How do GPCRs work
G protein coupled receptor
English: G protein-coupled receptor
G protein coupled receptors, short GPCR, are a class of receptors that trigger a cellular signal cascade via G-proteins (GTP-binding proteins). The G-protein-coupled receptors form the largest protein superfamily with more than 1,000 different members.
The seven transmembrane domains that are always present are characteristic of G-protein-coupled receptors. A transmembrane domain consists of about 20 amino acids, each arranged in an α-helix. For this reason, GPCR are also largely synonymous with heptahelical receptors. The N-terminus of the protein is on the extracellular side, the C-terminus is intracellular.
Based on their sequence homology and functional similarity, the G-protein-coupled receptors are divided into 6 classes:
Alternatively, G-protein-coupled receptors can be classified into:
- Gs-coupled receptors that trigger a stimulating cascade
- Gi-coupled receptors that trigger an inhibiting cascade
- Gq-coupled receptors that activate protein kinase C via the second messenger pathway (mediated by phospholipase C) via IP3 and DAG
- Gt-coupled receptors that activate c-GMP-dependent phosphodiesterase in rod cells via the alpha-t subunit of the G protein called transducin.
- Golf-coupled receptors are found in the secondary sensory cells of the olfactory mucosa and serve the olfactory signaling pathway.
- Ggust-coupled receptors are involved in the signaling pathways of the taste qualities sweet, umami and bitter. This large class is also called the T-receptor family ("T" for button) and further subdivided into T1 and T2 receptors.
4.1 Glucagon receptor
An example of a G protein-coupled receptor is the glucagon receptor. The glucagon receptor is a membrane-bound 62 kDa protein that transmits its signal via G proteins and the effector adenylate cyclase.
If the hormone glucagon binds to the receptor, the exchange of GDP to GTP is promoted at the G protein. However, there is no phosphorylation of GDP in this process. GDP is only exchanged for GTP. After GTP binds to the G protein, it splits into the active α subunit and the inactive β / γ subunit.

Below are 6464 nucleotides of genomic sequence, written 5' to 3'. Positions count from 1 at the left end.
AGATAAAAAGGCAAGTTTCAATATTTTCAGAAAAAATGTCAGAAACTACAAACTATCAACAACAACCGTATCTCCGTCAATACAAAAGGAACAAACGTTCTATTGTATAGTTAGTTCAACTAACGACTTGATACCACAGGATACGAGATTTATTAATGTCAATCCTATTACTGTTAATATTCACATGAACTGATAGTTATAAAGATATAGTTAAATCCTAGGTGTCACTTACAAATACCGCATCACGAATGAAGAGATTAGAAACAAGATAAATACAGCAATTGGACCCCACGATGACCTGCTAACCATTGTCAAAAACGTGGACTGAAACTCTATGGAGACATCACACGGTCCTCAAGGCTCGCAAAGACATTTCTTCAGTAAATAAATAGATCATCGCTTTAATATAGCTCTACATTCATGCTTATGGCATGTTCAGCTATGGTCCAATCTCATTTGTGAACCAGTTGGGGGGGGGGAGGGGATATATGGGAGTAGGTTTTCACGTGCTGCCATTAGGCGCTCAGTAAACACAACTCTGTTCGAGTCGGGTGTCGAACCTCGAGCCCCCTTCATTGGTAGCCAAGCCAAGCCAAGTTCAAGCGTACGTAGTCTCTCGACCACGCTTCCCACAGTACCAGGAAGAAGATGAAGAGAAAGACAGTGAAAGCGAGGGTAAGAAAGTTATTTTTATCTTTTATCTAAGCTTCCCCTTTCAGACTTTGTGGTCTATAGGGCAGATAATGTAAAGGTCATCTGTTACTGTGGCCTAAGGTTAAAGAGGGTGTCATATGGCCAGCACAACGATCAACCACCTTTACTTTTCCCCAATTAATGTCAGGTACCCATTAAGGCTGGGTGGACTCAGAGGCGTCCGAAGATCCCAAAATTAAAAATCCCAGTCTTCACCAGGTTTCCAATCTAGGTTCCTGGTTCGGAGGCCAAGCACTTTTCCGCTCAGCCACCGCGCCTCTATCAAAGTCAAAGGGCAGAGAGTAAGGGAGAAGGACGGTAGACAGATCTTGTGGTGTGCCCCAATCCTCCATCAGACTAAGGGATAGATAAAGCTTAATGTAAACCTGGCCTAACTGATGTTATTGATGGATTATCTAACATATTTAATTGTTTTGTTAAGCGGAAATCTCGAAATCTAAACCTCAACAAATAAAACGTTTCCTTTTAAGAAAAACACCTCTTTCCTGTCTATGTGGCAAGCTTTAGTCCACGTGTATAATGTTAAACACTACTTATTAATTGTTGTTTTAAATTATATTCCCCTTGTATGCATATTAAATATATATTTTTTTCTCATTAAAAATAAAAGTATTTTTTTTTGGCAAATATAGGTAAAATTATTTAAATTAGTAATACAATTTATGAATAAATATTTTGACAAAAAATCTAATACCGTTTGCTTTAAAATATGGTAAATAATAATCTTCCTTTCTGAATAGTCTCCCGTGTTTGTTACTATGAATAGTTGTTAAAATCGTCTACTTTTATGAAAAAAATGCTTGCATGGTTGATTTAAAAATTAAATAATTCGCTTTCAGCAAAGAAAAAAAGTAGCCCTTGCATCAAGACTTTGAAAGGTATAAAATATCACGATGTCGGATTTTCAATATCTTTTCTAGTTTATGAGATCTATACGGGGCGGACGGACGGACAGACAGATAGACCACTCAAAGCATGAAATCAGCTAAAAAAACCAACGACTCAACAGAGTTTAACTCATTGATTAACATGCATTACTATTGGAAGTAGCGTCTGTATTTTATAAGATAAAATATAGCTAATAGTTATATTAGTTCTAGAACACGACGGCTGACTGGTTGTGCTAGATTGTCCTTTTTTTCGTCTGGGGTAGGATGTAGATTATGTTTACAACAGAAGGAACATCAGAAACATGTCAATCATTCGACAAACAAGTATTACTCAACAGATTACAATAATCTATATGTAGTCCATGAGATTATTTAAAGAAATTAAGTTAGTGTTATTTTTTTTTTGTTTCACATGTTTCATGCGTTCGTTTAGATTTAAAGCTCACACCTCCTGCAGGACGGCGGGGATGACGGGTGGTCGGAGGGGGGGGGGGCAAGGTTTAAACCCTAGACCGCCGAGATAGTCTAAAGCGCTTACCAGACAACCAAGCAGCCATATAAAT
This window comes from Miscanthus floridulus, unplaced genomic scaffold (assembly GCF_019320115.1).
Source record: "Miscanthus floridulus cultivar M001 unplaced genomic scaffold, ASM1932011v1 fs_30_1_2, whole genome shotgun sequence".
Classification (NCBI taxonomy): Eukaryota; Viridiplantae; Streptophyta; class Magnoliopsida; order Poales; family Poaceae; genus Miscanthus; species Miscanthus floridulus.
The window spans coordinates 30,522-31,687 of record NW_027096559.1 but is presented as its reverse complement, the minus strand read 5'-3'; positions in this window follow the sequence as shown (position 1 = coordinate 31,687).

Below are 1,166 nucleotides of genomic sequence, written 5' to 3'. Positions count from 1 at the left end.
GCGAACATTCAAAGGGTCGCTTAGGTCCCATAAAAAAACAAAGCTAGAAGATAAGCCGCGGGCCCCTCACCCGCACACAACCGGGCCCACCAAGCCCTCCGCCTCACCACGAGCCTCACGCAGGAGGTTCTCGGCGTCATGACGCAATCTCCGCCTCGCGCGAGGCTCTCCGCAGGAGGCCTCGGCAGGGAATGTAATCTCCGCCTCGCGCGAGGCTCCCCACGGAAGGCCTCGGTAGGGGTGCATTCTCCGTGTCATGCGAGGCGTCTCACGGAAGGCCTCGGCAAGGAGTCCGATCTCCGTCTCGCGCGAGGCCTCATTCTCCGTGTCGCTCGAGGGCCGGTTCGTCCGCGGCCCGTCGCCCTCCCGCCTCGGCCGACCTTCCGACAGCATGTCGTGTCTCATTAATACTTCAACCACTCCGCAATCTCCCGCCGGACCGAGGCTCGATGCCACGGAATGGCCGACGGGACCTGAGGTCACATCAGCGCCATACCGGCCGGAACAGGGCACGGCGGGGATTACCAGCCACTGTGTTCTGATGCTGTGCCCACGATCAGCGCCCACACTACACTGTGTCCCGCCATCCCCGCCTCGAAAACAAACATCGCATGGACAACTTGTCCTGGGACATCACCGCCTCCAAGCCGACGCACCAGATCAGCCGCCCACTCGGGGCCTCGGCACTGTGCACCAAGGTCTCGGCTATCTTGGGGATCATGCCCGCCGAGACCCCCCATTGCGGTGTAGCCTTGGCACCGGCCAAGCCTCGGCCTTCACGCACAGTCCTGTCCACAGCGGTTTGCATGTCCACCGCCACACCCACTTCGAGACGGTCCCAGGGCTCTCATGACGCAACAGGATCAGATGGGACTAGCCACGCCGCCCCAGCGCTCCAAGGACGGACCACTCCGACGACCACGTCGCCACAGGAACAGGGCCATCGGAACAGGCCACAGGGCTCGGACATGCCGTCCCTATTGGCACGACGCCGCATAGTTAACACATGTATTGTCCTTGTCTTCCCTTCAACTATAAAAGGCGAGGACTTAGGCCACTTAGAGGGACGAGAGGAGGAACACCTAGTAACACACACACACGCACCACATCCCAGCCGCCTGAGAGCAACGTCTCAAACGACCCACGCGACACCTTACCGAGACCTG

The α-subunit migrates towards adenylate cyclase and activates it. This now promotes the rearrangement of ATP to cAMP, the so-called "hunger signal" of the cell. cAMP now continues the signal cascade and activates various kinases such as protein kinase A (PK-A), which in turn phosphorylates other enzymes of the cell metabolism and thus regulates it.
4.2 Smooth muscle contraction
4.2.1 Regulation on the myosin
The activation of phospholipase C via the alpha subunit of the G protein, which is anchored to the cytosolic side of the plasma membrane via a lipid tail, leads to the formation of the second messenger IP3 (inositol-1,4,5-triphosphate) and DAG (diacylglycerol ) from the phospholipid PIP2 (phosphatidylinositol-4,5-bisphosphate). IP3 induces the intracellular release of Ca2+. Approx2+ now binds to the calmodulin of the smooth muscle cells and leads to their conformation and activity change. The resulting approx2+-Calmodulin complex triggers the activity of myosin light chain kinase (MLCK), which then catalyzes the phosphorylation of the regulatory light chain of myosin. In this way, the myosin of the smooth muscle cell is activated via the IP3 signal transduction.
4.2.2 Regulation on actin
The approx2+-Calmodulin complex also leads to the activation of caldesmon, which subsequently separates from the actin-tropomyosin complex. This exposes the myosin binding site on the actin and initiates the contraction of the muscle cell.
4.3 Muscarinic acetylcholine receptor
Another example of a G protein-coupled receptor is the muscarinic acetylcholine receptor of the heart muscle cells (M2-Receptor). Acetylcholine is released when the parasympathetic system is activated, which causes the heart to slow down. Acetylcholine binds to the G-protein-coupled receptor and, as a result of its conformational change, activates the beta-gamma complex of the Gi protein. This complex opens the potassium channels and K.+-Ions flow into the extracellular space.
4.4 Further examples
5 Clinical Significance
A large number of drugs work by interacting with G-protein-coupled receptors. These include, for example, beta blockers and a subgroup of platelet aggregation inhibitors.
Autoantibodies against G-protein-coupled receptors can cause various clinical pictures, for example dilated cardiomyopathies.
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